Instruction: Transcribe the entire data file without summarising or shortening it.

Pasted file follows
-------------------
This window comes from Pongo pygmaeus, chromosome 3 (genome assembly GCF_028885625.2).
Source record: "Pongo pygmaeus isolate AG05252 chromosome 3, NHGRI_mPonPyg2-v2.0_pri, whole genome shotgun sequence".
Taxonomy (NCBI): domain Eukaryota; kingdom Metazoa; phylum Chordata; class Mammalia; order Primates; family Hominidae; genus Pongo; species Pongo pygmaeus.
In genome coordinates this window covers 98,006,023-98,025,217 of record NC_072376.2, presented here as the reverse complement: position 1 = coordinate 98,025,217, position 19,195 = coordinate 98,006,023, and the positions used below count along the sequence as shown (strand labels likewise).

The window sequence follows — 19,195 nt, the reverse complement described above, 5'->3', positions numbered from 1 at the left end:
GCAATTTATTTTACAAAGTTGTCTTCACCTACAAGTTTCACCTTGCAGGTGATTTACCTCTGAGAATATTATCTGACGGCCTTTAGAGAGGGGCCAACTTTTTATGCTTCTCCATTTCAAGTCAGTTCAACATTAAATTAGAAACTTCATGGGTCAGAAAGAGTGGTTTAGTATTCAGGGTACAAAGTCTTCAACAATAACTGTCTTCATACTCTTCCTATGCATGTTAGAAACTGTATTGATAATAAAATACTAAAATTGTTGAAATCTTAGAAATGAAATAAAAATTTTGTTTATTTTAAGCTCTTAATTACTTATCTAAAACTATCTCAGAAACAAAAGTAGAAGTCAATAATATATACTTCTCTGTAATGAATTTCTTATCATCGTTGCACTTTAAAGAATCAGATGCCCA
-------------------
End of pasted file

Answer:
This window comes from Pongo pygmaeus, chromosome 3 (genome assembly GCF_028885625.2).
Source record: "Pongo pygmaeus isolate AG05252 chromosome 3, NHGRI_mPonPyg2-v2.0_pri, whole genome shotgun sequence".
Taxonomy (NCBI): domain Eukaryota; kingdom Metazoa; phylum Chordata; class Mammalia; order Primates; family Hominidae; genus Pongo; species Pongo pygmaeus.
In genome coordinates this window covers 98,006,023-98,025,217 of record NC_072376.2, presented here as the reverse complement: position 1 = coordinate 98,025,217, position 19,195 = coordinate 98,006,023, and the positions used below count along the sequence as shown (strand labels likewise).

The window sequence follows — 19,195 nt, the reverse complement described above, 5'->3', positions numbered from 1 at the left end:
GCAATTTATTTTACAAAGTTGTCTTCACCTACAAGTTTCACCTTGCAGGTGATTTACCTCTGAGAATATTATCTGACGGCCTTTAGAGAGGGGCCAACTTTTTATGCTTCTCCATTTCAAGTCAGTTCAACATTAAATTAGAAACTTCATGGGTCAGAAAGAGTGGTTTAGTATTCAGGGTACAAAGTCTTCAACAATAACTGTCTTCATACTCTTCCTATGCATGTTAGAAACTGTATTGATAATAAAATACTAAAATTGTTGAAATCTTAGAAATGAAATAAAAATTTTGTTTATTTTAAGCTCTTAATTACTTATCTAAAACTATCTCAGAAACAAAAGTAGAAGTCAATAATATATACTTCTCTGTAATGAATTTCTTATCATCGTTGCACTTTAAAGAATCAGATGCCCA